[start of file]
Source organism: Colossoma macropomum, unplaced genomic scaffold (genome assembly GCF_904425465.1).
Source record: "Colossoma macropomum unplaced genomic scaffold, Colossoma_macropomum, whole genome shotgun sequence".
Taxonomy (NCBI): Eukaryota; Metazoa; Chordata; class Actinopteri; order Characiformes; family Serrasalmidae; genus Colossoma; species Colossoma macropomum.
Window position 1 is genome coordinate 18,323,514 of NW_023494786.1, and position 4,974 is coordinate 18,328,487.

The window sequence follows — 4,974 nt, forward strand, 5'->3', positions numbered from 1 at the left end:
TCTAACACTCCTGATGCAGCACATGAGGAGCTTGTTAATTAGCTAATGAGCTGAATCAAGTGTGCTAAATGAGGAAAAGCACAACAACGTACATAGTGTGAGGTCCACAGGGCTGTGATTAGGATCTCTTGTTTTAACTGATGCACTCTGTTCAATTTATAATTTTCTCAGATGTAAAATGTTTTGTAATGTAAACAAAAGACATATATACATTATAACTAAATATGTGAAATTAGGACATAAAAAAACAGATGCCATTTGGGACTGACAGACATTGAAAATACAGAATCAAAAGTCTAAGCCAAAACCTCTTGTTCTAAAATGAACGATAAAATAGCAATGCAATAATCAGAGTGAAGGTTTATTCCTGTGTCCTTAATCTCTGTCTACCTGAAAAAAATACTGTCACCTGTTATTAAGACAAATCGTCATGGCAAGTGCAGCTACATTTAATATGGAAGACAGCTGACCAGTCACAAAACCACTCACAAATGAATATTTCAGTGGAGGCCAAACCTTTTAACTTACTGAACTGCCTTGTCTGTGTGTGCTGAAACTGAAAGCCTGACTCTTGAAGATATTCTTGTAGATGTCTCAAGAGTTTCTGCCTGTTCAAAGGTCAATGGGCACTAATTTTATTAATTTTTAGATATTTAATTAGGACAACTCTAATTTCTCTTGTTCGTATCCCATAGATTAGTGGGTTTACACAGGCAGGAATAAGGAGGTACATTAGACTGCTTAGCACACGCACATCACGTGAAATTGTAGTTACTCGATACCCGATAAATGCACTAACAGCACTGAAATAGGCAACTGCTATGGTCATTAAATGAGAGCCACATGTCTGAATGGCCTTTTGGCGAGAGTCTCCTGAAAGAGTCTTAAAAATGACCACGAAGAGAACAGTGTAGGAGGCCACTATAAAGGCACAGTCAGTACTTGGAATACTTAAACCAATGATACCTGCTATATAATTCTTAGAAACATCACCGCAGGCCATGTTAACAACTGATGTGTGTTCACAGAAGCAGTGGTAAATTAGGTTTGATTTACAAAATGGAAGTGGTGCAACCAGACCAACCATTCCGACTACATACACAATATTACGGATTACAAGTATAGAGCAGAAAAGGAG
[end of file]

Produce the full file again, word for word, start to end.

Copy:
Source organism: Colossoma macropomum, unplaced genomic scaffold (genome assembly GCF_904425465.1).
Source record: "Colossoma macropomum unplaced genomic scaffold, Colossoma_macropomum, whole genome shotgun sequence".
Taxonomy (NCBI): Eukaryota; Metazoa; Chordata; class Actinopteri; order Characiformes; family Serrasalmidae; genus Colossoma; species Colossoma macropomum.
Window position 1 is genome coordinate 18,323,514 of NW_023494786.1, and position 4,974 is coordinate 18,328,487.

The window sequence follows — 4,974 nt, forward strand, 5'->3', positions numbered from 1 at the left end:
TCTAACACTCCTGATGCAGCACATGAGGAGCTTGTTAATTAGCTAATGAGCTGAATCAAGTGTGCTAAATGAGGAAAAGCACAACAACGTACATAGTGTGAGGTCCACAGGGCTGTGATTAGGATCTCTTGTTTTAACTGATGCACTCTGTTCAATTTATAATTTTCTCAGATGTAAAATGTTTTGTAATGTAAACAAAAGACATATATACATTATAACTAAATATGTGAAATTAGGACATAAAAAAACAGATGCCATTTGGGACTGACAGACATTGAAAATACAGAATCAAAAGTCTAAGCCAAAACCTCTTGTTCTAAAATGAACGATAAAATAGCAATGCAATAATCAGAGTGAAGGTTTATTCCTGTGTCCTTAATCTCTGTCTACCTGAAAAAAATACTGTCACCTGTTATTAAGACAAATCGTCATGGCAAGTGCAGCTACATTTAATATGGAAGACAGCTGACCAGTCACAAAACCACTCACAAATGAATATTTCAGTGGAGGCCAAACCTTTTAACTTACTGAACTGCCTTGTCTGTGTGTGCTGAAACTGAAAGCCTGACTCTTGAAGATATTCTTGTAGATGTCTCAAGAGTTTCTGCCTGTTCAAAGGTCAATGGGCACTAATTTTATTAATTTTTAGATATTTAATTAGGACAACTCTAATTTCTCTTGTTCGTATCCCATAGATTAGTGGGTTTACACAGGCAGGAATAAGGAGGTACATTAGACTGCTTAGCACACGCACATCACGTGAAATTGTAGTTACTCGATACCCGATAAATGCACTAACAGCACTGAAATAGGCAACTGCTATGGTCATTAAATGAGAGCCACATGTCTGAATGGCCTTTTGGCGAGAGTCTCCTGAAAGAGTCTTAAAAATGACCACGAAGAGAACAGTGTAGGAGGCCACTATAAAGGCACAGTCAGTACTTGGAATACTTAAACCAATGATACCTGCTATATAATTCTTAGAAACATCACCGCAGGCCATGTTAACAACTGATGTGTGTTCACAGAAGCAGTGGTAAATTAGGTTTGATTTACAAAATGGAAGTGGTGCAACCAGACCAACCATTCCGACTACATACACAATATTACGGATTACAAGTATAGAGCAGAAAAGGAG